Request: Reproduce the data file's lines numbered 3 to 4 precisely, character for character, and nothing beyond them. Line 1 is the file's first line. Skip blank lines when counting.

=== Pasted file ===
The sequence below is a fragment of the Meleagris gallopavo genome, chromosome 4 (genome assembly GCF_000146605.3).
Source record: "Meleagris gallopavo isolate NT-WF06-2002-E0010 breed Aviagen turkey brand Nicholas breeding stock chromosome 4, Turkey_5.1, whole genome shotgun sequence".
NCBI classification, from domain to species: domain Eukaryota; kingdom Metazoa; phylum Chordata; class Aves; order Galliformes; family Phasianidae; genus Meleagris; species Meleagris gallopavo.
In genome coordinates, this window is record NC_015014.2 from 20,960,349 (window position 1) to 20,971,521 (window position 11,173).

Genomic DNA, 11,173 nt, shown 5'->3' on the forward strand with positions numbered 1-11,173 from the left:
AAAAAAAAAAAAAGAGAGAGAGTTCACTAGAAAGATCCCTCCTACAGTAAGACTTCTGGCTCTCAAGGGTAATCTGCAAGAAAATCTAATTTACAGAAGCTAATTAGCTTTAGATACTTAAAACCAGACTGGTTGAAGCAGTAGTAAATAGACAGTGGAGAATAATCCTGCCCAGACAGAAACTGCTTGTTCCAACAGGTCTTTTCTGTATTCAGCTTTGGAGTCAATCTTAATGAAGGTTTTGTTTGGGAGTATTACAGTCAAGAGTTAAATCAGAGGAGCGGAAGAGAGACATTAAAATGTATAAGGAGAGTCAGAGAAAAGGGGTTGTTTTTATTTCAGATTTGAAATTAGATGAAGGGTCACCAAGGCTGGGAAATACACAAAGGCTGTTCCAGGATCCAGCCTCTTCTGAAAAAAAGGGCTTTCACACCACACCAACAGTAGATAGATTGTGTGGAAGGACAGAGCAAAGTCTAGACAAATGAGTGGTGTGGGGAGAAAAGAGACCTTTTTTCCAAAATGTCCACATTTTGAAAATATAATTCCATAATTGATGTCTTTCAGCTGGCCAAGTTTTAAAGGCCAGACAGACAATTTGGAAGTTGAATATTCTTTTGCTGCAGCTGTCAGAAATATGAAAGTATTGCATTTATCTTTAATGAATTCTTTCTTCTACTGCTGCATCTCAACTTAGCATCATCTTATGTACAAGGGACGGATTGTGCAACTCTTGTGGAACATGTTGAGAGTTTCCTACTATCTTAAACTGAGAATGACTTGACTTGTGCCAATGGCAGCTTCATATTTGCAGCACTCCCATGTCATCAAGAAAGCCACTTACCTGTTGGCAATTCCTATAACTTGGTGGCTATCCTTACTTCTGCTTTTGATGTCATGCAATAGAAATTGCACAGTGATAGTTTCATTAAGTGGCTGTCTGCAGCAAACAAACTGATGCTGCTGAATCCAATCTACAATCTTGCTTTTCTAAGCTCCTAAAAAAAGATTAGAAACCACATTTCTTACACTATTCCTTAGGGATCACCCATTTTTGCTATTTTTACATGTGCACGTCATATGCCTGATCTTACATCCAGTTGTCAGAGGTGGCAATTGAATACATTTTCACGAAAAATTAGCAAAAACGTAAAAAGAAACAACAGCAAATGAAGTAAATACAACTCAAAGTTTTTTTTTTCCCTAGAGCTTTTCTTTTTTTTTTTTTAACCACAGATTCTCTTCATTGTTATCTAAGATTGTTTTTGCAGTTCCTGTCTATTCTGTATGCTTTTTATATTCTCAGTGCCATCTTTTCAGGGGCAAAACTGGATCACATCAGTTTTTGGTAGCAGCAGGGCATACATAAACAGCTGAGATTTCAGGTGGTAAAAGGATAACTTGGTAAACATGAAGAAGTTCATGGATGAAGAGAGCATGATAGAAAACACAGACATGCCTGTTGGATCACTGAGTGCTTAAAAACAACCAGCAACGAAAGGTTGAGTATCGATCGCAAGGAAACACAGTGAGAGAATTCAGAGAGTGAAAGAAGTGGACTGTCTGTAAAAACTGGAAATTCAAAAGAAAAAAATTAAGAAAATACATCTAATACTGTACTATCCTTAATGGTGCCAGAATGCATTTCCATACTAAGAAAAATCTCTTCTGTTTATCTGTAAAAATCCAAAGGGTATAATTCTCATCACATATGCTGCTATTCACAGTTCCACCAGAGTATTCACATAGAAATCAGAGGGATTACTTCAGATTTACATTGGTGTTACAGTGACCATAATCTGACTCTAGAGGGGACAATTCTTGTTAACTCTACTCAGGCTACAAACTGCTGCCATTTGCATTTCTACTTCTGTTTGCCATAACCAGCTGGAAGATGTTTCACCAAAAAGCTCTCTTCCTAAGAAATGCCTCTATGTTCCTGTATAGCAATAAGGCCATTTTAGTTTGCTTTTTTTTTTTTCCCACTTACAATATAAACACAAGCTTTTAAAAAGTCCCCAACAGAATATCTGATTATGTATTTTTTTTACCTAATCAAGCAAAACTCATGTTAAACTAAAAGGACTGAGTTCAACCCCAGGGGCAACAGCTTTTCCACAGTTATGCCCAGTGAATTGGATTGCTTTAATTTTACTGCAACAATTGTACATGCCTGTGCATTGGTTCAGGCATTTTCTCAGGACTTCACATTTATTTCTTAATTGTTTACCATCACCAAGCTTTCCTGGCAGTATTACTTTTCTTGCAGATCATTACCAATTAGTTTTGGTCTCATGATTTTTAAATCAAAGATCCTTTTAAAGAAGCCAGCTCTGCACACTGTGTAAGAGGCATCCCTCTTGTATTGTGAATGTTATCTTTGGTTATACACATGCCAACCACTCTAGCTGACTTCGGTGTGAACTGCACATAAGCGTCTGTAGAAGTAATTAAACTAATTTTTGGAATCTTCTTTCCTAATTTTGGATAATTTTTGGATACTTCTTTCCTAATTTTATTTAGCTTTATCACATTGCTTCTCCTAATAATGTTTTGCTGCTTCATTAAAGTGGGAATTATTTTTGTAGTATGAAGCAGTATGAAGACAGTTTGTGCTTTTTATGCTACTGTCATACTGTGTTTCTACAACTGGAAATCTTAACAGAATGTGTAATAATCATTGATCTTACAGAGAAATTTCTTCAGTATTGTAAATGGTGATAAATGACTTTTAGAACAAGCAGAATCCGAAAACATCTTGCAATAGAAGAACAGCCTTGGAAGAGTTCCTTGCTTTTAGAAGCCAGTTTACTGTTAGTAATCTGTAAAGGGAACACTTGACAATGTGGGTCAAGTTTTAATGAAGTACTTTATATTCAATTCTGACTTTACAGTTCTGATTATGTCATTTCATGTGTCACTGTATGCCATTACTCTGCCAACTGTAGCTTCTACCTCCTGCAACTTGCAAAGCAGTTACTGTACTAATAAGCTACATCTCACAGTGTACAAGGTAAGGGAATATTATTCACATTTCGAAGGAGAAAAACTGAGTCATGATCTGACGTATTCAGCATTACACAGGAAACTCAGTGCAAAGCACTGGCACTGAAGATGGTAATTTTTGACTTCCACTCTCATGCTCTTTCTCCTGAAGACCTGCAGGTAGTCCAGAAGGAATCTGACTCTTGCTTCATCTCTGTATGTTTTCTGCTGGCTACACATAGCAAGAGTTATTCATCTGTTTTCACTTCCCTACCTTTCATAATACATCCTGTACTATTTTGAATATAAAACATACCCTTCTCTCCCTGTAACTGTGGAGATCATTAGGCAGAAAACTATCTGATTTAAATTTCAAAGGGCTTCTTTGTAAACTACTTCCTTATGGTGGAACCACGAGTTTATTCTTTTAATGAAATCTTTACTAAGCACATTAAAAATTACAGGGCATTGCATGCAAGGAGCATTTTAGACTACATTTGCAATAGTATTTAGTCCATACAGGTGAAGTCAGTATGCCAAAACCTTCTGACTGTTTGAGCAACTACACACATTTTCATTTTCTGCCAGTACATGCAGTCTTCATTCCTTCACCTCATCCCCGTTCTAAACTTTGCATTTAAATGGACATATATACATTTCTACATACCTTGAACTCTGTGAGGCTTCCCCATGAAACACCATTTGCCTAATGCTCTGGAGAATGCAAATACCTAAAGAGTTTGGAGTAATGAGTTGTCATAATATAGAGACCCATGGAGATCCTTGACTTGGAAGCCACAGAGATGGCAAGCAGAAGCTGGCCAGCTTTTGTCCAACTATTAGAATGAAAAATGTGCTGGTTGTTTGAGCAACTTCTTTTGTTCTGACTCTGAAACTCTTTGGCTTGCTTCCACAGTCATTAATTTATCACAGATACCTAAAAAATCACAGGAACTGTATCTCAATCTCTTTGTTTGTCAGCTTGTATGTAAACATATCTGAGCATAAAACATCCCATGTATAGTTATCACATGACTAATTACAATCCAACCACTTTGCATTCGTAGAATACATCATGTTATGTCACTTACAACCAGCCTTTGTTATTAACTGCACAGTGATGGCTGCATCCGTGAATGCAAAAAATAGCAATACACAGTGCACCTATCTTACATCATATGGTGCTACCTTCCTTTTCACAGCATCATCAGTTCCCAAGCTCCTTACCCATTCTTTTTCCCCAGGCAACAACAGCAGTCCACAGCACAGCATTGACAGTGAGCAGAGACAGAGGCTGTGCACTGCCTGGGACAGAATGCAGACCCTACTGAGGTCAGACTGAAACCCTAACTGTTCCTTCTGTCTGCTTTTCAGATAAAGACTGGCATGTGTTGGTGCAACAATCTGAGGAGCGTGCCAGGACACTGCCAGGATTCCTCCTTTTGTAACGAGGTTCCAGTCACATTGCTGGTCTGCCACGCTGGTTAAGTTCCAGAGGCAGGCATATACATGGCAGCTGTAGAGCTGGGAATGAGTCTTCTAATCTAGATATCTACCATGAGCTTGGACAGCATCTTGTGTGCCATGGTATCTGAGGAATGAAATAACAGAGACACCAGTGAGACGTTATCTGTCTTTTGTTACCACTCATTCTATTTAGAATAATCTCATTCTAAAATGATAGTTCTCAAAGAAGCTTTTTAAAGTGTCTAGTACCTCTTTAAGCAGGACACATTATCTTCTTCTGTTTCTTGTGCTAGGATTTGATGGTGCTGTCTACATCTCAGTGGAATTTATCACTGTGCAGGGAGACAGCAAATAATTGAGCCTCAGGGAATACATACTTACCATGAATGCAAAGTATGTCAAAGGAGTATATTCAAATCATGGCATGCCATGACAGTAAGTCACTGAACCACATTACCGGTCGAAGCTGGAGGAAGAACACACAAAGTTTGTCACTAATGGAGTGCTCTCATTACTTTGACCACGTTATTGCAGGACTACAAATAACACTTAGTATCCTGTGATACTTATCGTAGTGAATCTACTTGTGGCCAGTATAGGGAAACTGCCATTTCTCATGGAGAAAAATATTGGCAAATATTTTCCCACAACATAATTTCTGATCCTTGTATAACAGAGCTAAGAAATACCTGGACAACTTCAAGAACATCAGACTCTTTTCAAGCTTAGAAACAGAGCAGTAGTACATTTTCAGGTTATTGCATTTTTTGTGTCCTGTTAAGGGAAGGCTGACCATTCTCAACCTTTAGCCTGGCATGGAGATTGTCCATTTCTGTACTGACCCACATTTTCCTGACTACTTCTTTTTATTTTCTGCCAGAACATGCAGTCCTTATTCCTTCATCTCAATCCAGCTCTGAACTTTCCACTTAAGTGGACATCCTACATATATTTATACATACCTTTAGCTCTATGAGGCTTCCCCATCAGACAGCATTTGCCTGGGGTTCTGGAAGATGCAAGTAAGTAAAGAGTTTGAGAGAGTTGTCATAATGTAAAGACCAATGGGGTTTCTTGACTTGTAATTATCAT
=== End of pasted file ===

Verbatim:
NCBI classification, from domain to species: domain Eukaryota; kingdom Metazoa; phylum Chordata; class Aves; order Galliformes; family Phasianidae; genus Meleagris; species Meleagris gallopavo.
In genome coordinates, this window is record NC_015014.2 from 20,960,349 (window position 1) to 20,971,521 (window position 11,173).